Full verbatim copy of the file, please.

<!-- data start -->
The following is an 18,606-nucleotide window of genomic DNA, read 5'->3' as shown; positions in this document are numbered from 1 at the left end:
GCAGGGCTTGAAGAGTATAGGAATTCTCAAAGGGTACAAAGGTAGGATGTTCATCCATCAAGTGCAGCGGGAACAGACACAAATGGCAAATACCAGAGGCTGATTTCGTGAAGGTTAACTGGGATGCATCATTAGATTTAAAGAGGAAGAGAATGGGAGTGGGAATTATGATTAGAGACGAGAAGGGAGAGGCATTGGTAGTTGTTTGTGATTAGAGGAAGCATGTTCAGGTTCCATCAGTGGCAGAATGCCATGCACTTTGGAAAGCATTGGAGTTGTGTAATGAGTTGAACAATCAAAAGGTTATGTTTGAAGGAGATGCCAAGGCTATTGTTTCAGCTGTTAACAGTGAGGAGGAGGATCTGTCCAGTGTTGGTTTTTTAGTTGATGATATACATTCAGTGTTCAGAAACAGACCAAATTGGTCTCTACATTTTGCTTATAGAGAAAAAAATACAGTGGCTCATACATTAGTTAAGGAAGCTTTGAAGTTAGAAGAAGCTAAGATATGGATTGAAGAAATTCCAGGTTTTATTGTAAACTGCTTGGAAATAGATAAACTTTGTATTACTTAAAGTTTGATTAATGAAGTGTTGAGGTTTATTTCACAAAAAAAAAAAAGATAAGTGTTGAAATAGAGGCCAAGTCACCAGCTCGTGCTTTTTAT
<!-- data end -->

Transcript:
The following is an 18,606-nucleotide window of genomic DNA, read 5'->3' as shown; positions in this document are numbered from 1 at the left end:
GCAGGGCTTGAAGAGTATAGGAATTCTCAAAGGGTACAAAGGTAGGATGTTCATCCATCAAGTGCAGCGGGAACAGACACAAATGGCAAATACCAGAGGCTGATTTCGTGAAGGTTAACTGGGATGCATCATTAGATTTAAAGAGGAAGAGAATGGGAGTGGGAATTATGATTAGAGACGAGAAGGGAGAGGCATTGGTAGTTGTTTGTGATTAGAGGAAGCATGTTCAGGTTCCATCAGTGGCAGAATGCCATGCACTTTGGAAAGCATTGGAGTTGTGTAATGAGTTGAACAATCAAAAGGTTATGTTTGAAGGAGATGCCAAGGCTATTGTTTCAGCTGTTAACAGTGAGGAGGAGGATCTGTCCAGTGTTGGTTTTTTAGTTGATGATATACATTCAGTGTTCAGAAACAGACCAAATTGGTCTCTACATTTTGCTTATAGAGAAAAAAATACAGTGGCTCATACATTAGTTAAGGAAGCTTTGAAGTTAGAAGAAGCTAAGATATGGATTGAAGAAATTCCAGGTTTTATTGTAAACTGCTTGGAAATAGATAAACTTTGTATTACTTAAAGTTTGATTAATGAAGTGTTGAGGTTTATTTCACAAAAAAAAAAAAGATAAGTGTTGAAATAGAGGCCAAGTCACCAGCTCGTGCTTTTTAT